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Estimating lockdown-induced European NOchanges using satellite and surface observations and air quality models

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  • Jérôme Barré, European Centre for Medium-Range Weather Forecasts
  • ,
  • Hervé Petetin, Barcelona Supercomputing Center
  • ,
  • Augustin Colette, Institut National de l'Environnement Industriel et des Risques
  • ,
  • Marc Guevara, Barcelona Supercomputing Center
  • ,
  • Vincent Henri Peuch, European Centre for Medium-Range Weather Forecasts
  • ,
  • Laurence Rouil, Institut National de l'Environnement Industriel et des Risques
  • ,
  • Richard Engelen, European Centre for Medium-Range Weather Forecasts
  • ,
  • Antje Inness, European Centre for Medium-Range Weather Forecasts
  • ,
  • Johannes Flemming, European Centre for Medium-Range Weather Forecasts
  • ,
  • Carlos Pérez García-Pando, Barcelona Supercomputing Center, ICREA
  • ,
  • Dene Bowdalo, Barcelona Supercomputing Center
  • ,
  • Frederik Meleux, Institut National de l'Environnement Industriel et des Risques
  • ,
  • Camilla Geels
  • Jesper H. Christensen
  • Michael Gauss, Norwegian Meteorological Institute
  • ,
  • Anna Benedictow, Norwegian Meteorological Institute
  • ,
  • Svetlana Tsyro, Norwegian Meteorological Institute
  • ,
  • Elmar Friese, University of Cologne
  • ,
  • Joanna Struzewska, National Research Institute
  • ,
  • Jacek W. Kaminski, Institute of Geophysics of the Polish Academy of Sciences, National Research Institute
  • ,
  • John Douros, Royal Netherlands Meteorological Institute
  • ,
  • Renske Timmermans, Netherlands Organisation for Applied Scientific Research
  • ,
  • Lennart Robertson, Swedish Meteorological and Hydrological Institute
  • ,
  • Mario Adani, Agenzia nazionale per le nuove tecnologie, l'energia e lo sviluppo economico sostenibile
  • ,
  • Oriol Jorba, Barcelona Supercomputing Center
  • ,
  • Mathieu Joly, Université de Toulouse
  • ,
  • Rostislav Kouznetsov, Finnish Meteorological Institute

This study provides a comprehensive assessment of NO2 changes across the main European urban areas induced by COVID-19 lockdowns using satellite retrievals from the Tropospheric Monitoring Instrument (TROPOMI) onboard the Sentinel-5p satellite, surface site measurements, and simulations from the Copernicus Atmosphere Monitoring Service (CAMS) regional ensemble of air quality models. Some recent TROPOMI-based estimates of changes in atmospheric NO2 concentrations have neglected the influence of weather variability between the reference and lockdown periods. Here we provide weather-normalized estimates based on a machine learning method (gradient boosting) along with an assessment of the biases that can be expected from methods that omit the influence of weather. We also compare the weather-normalized satellite-estimated NO2 column changes with weather-normalized surface NO2 concentration changes and the CAMS regional ensemble, composed of 11 models, using recently published estimates of emission reductions induced by the lockdown. All estimates show similar NO2 reductions. Locations where the lockdown measures were stricter show stronger reductions, and, conversely, locations where softer measures were implemented show milder reductions in NO2 pollution levels. Average reduction estimates based on either satellite observations (-23 %), surface stations (-43 %), or models (-32 %) are presented, showing the importance of vertical sampling but also the horizontal representativeness. Surface station estimates are significantly changed when sampled to the TROPOMI overpasses (-37 %), pointing out the importance of the variability in time of such estimates. Observation-based machine learning estimates show a stronger temporal variability than model-based estimates.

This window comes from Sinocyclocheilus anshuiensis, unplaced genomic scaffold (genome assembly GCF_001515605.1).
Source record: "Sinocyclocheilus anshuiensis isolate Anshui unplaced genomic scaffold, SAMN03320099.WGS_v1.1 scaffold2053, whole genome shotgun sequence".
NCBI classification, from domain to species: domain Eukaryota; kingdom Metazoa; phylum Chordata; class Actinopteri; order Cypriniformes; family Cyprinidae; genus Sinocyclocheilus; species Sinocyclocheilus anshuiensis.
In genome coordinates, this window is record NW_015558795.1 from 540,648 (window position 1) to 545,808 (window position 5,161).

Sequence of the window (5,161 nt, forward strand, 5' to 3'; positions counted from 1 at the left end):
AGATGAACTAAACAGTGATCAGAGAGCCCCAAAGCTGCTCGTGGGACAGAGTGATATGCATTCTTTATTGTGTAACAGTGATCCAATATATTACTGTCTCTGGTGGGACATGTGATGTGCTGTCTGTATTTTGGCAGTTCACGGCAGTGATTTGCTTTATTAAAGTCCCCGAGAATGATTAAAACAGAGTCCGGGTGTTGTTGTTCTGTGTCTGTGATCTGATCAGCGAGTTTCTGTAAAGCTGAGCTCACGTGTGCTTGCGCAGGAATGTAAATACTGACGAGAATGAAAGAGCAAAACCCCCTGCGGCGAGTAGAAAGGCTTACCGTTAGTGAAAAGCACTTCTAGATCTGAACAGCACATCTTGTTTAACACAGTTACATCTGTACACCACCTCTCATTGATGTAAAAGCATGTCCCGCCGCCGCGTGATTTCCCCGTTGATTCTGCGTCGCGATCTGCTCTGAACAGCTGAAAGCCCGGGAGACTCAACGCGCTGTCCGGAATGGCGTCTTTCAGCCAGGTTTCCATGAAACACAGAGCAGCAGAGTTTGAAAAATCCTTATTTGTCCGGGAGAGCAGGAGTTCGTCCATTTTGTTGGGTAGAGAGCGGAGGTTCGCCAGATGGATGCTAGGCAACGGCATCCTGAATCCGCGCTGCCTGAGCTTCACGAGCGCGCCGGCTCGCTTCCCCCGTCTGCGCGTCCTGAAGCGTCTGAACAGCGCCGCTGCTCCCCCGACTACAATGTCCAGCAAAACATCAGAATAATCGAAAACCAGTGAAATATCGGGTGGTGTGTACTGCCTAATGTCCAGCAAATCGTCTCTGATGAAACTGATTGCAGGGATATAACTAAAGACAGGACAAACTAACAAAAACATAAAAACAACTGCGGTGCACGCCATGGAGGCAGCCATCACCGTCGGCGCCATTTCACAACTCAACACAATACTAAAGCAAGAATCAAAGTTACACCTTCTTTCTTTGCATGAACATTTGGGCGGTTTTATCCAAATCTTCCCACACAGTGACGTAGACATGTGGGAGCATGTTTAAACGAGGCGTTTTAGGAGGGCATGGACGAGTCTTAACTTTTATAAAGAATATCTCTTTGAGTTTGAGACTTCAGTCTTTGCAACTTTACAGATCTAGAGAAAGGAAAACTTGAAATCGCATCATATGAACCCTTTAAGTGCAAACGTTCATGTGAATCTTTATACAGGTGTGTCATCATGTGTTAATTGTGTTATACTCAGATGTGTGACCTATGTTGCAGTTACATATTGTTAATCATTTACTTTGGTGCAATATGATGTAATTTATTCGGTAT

OriginalsprogEngelsk
TidsskriftAtmospheric Chemistry and Physics
Vol/bind21
Nummer9
Sider (fra-til)7373-7394
Antal sider22
ISSN1680-7316
DOI
StatusUdgivet - maj 2021

Bibliografisk note

Funding Information:
Financial support. This research has been supported by the Min-

Funding Information:
Acknowledgements. The research leading to these results has received funding from the Copernicus Atmosphere Monitoring Service (CAMS), which is implemented by the European Centre for Medium-Range Weather Forecasts (ECMWF) on behalf of the European Commission. We acknowledge support from the Ministe-rio de Ciencia, Innovación y Universidades (MICINN), as part of the BROWNING project RTI2018-099894-B-I00 and NUTRIENT project CGL2017-88911-R; the AXA Research Fund; and the 620 European Research Council (grant no. 773051, FRAGMENT). We also acknowledge PRACE and RES for awarding access to Marenostrum4 based in Spain at the Barcelona Supercomputing Center through the eFRAGMENT2 and AECT-2020-1-0007 projects. This project has also received funding from the European Union’s Horizon 2020 research and innovation programme under the Marie Sklodowska-Curie grant agreement H2020-MSCA-COFUND-2016-754433. Carlos Pérez García-Pando also acknowledges the support received through the Ramón y Cajal programme (grant no. RYC-2015-18690) of the MICINN. Modelling and satellite data were produced by the Copernicus Atmosphere Monitoring Service. We thank the three anonymous reviewers for their helpful comments that improved this paper.

Publisher Copyright:
© Author(s) 2021. This work is distributed under the Creative Commons Attribution 4.0 License.

Copyright:
Copyright 2021 Elsevier B.V., All rights reserved.

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